Hedy Lamarr Goes to the Casbah

Hedy Lamarr goes slumming with Charles Boyer in the Casbah.
Hedy Lamarr goes slumming with Charles Boyer in the Casbah.

“Come with me to the Casbah” is one of those famous movie lines that was never spoken in a movie.


Boyer never used the immortal “Come weeth me to ze Casbah” pick-up line in the 1937 drama, Algiers. But he did use it in the film’s trailer and, astonishingly, this cheesy line still makes the rounds more than 60 years later.

First, what the heck is a “Casbah”? Generally speaking, a casbah (or Kasbah) is a fortress, and the actual Casbah in Algiers is today a UNESCO World Heritage Site. For our purposes, though, the introduction to the film Algiers describes the Casbah as home to “drifters and outcasts from all parts of the world – and criminals who find this a safe hiding place from the long arm of the law.”

The most intriguing criminal in the Casbah is its de facto ruler, Pepe le Moko (Boyer), a well-dressed man who wears power as comfortably as his tailored suits. Not only is Pepe le Moko the best movie name ever, the character is intriguingly complex – brooding, intelligent, vindictive. Yet he has a big heart for the less fortunate and an intense longing to return to Paris.

However! Boyer can never revisit Paris because he is wanted by the French police. He is a successful jewel thief and, although he is wealthy with ill-gotten gain, he cannot leave the Casbah because even the local police are waiting to nab him. Boyer is safe in the Casbah because the people revere him and they don’t squeal on Pepe le Moko.

But Boyer’s future becomes uncertain when he meets a fellow Parisian (Hedy Lamarr), who is travelling with her fiance. Lamarr is immediately fascinated by the seediness of Casbah, and by Boyer in particular.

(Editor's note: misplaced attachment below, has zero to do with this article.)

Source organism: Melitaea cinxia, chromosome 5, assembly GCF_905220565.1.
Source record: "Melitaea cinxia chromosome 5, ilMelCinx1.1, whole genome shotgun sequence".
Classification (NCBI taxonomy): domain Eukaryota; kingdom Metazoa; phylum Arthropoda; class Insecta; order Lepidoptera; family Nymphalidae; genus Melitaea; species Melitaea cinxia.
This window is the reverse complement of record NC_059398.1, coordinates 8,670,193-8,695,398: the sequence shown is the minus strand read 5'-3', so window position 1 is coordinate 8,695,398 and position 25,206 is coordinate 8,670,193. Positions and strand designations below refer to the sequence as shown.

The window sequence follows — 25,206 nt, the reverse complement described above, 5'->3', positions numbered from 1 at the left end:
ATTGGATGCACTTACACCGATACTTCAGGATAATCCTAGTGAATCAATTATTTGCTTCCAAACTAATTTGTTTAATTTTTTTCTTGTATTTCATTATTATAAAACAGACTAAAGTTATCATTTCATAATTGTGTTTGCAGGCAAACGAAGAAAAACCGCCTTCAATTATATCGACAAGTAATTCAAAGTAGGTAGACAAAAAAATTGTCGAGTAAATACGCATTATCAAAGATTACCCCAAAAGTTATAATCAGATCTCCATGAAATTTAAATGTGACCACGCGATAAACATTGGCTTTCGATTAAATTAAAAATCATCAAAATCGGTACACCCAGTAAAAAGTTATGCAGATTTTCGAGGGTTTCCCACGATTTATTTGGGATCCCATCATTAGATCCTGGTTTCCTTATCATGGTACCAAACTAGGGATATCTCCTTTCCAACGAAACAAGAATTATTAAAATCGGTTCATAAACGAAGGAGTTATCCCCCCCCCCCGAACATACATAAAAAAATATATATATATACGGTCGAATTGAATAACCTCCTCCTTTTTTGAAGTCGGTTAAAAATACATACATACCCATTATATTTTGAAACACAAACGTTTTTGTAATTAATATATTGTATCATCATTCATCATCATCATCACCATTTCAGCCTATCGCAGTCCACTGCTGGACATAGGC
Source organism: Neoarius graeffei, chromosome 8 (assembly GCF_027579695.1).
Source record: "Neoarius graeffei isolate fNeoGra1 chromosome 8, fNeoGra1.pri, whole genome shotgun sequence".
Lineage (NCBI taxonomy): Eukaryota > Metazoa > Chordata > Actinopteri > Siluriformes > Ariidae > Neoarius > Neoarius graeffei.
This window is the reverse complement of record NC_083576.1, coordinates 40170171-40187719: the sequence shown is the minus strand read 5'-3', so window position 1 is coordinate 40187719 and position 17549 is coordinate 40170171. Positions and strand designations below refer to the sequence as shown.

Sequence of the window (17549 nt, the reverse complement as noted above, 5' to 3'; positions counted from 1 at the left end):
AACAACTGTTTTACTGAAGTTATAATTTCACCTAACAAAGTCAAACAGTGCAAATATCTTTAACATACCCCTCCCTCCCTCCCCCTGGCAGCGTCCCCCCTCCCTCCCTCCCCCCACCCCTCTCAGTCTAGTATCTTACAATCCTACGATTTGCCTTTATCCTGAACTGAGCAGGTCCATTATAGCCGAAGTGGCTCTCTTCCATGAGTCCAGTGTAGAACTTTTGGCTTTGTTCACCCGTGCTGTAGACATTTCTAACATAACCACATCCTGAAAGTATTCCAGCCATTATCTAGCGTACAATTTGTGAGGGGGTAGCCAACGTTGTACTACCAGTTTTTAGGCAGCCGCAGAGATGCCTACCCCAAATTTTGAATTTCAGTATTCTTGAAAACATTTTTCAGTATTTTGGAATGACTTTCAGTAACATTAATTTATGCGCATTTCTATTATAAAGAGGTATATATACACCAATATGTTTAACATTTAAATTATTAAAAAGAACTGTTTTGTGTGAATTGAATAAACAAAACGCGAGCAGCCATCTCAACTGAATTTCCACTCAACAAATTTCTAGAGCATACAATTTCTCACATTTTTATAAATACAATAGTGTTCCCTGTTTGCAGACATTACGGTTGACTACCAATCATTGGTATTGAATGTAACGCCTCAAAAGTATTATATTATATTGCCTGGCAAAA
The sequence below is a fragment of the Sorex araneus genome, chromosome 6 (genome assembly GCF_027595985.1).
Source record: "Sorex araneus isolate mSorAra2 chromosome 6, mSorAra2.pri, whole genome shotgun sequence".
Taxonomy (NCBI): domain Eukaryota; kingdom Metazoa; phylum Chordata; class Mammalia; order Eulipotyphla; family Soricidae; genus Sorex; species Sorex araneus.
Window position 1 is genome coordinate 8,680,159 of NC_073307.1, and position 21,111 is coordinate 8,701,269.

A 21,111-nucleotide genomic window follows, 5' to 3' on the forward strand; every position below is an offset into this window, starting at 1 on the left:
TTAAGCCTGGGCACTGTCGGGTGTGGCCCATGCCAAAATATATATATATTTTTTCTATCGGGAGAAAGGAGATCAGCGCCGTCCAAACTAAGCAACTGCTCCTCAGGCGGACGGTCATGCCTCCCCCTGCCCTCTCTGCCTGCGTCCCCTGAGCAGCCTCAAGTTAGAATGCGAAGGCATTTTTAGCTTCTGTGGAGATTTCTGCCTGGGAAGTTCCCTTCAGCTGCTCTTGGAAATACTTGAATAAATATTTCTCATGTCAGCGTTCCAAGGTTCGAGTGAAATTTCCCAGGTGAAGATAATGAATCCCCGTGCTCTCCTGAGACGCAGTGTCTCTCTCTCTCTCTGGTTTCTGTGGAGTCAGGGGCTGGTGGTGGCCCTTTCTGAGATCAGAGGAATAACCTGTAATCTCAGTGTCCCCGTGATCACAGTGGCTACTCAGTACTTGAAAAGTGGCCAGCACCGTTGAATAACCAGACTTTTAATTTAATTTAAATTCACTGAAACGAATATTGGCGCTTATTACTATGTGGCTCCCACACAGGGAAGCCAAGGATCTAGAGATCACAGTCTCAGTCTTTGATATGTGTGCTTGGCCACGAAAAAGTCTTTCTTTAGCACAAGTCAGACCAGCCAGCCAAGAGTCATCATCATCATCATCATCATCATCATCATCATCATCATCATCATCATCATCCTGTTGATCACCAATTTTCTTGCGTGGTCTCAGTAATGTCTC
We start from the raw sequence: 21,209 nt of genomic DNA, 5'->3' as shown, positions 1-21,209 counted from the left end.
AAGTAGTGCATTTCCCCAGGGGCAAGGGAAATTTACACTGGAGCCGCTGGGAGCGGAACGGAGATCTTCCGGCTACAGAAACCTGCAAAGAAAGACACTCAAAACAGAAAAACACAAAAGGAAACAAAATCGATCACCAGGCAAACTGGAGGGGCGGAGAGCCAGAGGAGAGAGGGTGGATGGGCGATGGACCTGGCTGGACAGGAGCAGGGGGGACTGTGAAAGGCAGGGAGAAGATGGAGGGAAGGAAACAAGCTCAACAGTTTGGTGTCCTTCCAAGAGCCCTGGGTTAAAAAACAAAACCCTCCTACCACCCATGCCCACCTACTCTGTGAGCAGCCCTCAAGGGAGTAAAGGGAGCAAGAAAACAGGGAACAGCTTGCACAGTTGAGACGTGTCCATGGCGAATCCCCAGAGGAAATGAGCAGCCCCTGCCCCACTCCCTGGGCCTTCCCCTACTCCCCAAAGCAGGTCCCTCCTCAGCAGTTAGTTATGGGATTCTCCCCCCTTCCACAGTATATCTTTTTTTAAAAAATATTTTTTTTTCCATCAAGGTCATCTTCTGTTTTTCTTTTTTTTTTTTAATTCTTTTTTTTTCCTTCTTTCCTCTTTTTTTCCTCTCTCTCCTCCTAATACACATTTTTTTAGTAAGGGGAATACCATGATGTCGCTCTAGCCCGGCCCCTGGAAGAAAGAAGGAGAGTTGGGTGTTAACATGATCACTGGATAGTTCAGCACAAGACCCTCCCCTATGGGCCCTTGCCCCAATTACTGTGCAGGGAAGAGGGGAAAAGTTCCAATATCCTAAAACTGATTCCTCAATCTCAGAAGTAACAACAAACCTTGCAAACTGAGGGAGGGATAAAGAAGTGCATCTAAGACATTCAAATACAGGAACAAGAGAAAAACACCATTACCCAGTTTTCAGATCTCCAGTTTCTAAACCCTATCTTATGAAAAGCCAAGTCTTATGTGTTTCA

Charles Boyer longs for Paris – er, Lamarr. Image: Pinterest
Charles Boyer longs for Paris – er, Lamarr. Image: Pinterest

Frankly, Lamarr’s character is a bore. She is a humourless socialite, engaged to a rich man she does not love. We are hard-pressed to find her good qualities, other than her fabulous wardrobe and her impressive jewelry collection. These expensive assets, by the way, do not go unnoticed by Boyer.

This is one of those movies that sucks you in without your realizing it. It begins rather methodically, but the story unfolds quickly and becomes so engrossing you forget that it was made in Hollywood. It feels like Algiers, or what we imagine Algiers feels like. By the time the film is over, you feel a bit sad, as though you’re returning home from vacation.

In addition to that, you can’t help but be a little excited about the inevitable outcome of the movie, yet you dread it the whole time. This is because of Boyer’s perfect performance as a man torn by his desire to be remain in exile, and his desire to see his beloved Paris once again. You feel his agony and you feel for him, even though he is a thief who shows no mercy towards his enemies.

The final scene of Algiers is probably our favourite Boyer scene of all time, although we won’t discuss it here. You’ll just have to watch it to see what we mean.

A helpful reader has pointed out Algiers is a remake of the 1937 French film Pépé le Moko, which is based on the book by French novelist Henri la Barthe who used the pen name Détective Ashelbé. (See this terrific review HERE for more info.)

A final thought: Many have said that the Warner Bros. cartoon character Pepe le Pew is based on Boyer’s Pepe le Moko. You may have your own theories about this, but we guarantee you won’t be making that comparison when watching this absorbing film.

Algiers: Starring Charles Boyer, Hedy Lamarr, Sigrid Gurie. Directed by John Cromwell. Written by John Howard Lawson. United Artists Corp., B&W, 1938, 95 mins.



  1. I think I want a Casbah of my own! I love Boyer in this film (and so many others) mostly because he makes e ererything look so exciting. I have never given much thought to how Algiers feels because I assume this movie is spot on, right? Thanks for retrieving the memories of this great film. I cant wait to see it again soon.

    Liked by 1 person

  2. Boyer was wonderful in this film. Then again, it’s hard to think of him in a bad role. And though I agree that Lamarr’s character leaves something to be desired, she does look fabulous here. I imagine the movie’s costume designers having a field day creating her wardrobe.

    Liked by 1 person

  3. I’m intrigued to hear that ‘Come with me to zee Casbah’ was actually in the trailer for ‘Algiers’ – I must give it a look! I recently saw this film (got it in a box set) and I do like it, especially Boyer, but must say I love the French original, ‘Pepe le Moko’, even more. That film stars Jean Gabin, who is fantastic as Pepe – the two films are very similar indeed, with many scenes looking almost identical in both. Apparently the producers of ‘Algiers’ tried to buy up all prints of the French film and destroy it, but luckily they didn’t succeed!